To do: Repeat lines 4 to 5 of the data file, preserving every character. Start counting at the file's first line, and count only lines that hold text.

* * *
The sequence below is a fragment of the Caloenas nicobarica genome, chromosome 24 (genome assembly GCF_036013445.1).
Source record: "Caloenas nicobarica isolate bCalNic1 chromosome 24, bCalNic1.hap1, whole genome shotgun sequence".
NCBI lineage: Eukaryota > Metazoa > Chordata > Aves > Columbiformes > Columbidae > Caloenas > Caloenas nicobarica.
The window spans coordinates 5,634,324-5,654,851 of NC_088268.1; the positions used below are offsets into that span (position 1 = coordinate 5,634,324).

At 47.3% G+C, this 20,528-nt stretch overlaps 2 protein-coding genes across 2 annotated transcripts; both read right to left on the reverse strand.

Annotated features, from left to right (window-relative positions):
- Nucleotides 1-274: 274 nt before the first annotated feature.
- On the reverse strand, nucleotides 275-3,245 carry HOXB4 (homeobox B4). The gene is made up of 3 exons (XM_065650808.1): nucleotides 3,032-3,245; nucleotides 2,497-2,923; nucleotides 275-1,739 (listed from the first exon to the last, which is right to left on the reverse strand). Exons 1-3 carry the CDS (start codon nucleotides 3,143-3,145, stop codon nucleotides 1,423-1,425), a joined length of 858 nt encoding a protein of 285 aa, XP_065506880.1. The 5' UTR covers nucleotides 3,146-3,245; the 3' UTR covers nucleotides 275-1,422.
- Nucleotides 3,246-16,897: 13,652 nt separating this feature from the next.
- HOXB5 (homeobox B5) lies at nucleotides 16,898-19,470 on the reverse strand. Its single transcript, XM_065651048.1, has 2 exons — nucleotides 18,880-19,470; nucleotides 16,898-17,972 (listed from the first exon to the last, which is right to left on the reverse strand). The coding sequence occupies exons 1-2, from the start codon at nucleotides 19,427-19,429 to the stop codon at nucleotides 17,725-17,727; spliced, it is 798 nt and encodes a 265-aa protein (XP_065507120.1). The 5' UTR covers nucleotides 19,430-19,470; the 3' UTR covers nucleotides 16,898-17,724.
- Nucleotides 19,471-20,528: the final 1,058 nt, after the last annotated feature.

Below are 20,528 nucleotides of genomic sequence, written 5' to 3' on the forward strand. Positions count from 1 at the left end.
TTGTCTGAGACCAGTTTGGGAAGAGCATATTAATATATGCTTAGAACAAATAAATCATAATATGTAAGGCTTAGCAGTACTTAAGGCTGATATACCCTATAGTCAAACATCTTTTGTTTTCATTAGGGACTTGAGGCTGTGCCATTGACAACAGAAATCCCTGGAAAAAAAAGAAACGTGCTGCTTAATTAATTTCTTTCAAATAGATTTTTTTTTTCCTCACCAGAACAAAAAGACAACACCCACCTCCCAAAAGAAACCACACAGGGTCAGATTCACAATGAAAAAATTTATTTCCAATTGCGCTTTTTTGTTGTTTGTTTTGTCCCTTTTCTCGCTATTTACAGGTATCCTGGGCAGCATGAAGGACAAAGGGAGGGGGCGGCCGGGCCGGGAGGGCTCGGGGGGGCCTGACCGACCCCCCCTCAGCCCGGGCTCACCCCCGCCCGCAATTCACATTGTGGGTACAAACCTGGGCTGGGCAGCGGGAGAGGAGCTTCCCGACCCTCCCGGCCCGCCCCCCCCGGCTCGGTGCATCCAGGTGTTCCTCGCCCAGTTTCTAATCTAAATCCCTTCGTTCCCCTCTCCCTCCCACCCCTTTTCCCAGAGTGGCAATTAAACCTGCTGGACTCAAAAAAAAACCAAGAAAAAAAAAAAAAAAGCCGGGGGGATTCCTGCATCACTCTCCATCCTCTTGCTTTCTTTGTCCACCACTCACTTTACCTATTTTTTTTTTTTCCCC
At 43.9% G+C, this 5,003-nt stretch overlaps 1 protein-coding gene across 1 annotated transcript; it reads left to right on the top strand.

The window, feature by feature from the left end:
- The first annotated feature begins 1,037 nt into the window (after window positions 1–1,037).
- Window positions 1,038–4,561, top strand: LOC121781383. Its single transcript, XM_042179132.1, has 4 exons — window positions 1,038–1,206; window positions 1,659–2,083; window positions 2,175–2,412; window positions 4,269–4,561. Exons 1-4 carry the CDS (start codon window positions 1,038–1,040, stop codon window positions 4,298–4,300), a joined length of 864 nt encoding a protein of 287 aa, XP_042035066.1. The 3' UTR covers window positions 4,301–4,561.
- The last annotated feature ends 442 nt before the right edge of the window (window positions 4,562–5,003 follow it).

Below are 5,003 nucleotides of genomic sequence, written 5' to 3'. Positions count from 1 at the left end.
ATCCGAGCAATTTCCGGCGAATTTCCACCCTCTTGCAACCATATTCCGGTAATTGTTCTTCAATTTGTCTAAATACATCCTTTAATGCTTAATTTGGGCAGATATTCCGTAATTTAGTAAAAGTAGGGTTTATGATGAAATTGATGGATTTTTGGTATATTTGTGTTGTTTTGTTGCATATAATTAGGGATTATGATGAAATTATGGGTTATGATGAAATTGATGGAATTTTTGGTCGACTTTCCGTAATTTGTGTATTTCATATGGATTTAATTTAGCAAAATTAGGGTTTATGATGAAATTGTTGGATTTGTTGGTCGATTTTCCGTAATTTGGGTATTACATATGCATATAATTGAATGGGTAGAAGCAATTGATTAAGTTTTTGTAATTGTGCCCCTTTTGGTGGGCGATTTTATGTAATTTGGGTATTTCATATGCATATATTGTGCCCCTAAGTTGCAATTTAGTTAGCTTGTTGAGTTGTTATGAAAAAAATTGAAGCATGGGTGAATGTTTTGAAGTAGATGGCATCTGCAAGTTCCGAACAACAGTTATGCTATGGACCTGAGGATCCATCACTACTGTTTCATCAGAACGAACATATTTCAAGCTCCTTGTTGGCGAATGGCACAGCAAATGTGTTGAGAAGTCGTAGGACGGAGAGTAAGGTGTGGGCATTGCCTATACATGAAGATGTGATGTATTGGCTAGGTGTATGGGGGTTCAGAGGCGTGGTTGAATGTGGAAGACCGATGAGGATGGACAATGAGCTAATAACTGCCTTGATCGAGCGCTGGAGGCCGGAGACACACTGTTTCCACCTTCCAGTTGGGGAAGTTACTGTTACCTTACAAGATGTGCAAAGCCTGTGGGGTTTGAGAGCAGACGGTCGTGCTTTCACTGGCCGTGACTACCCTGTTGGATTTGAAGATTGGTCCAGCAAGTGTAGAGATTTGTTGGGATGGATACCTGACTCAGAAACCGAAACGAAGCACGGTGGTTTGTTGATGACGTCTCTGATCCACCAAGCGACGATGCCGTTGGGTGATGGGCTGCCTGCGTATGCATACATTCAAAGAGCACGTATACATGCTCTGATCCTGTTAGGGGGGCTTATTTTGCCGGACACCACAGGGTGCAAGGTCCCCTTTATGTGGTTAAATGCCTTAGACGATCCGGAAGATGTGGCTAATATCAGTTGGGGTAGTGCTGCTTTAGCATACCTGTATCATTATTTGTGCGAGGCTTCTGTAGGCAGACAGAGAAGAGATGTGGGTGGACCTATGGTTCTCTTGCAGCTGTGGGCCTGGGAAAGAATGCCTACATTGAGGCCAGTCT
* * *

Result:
The window spans coordinates 5,634,324-5,654,851 of NC_088268.1; the positions used below are offsets into that span (position 1 = coordinate 5,634,324).

At 47.3% G+C, this 20,528-nt stretch overlaps 2 protein-coding genes across 2 annotated transcripts; both read right to left on the reverse strand.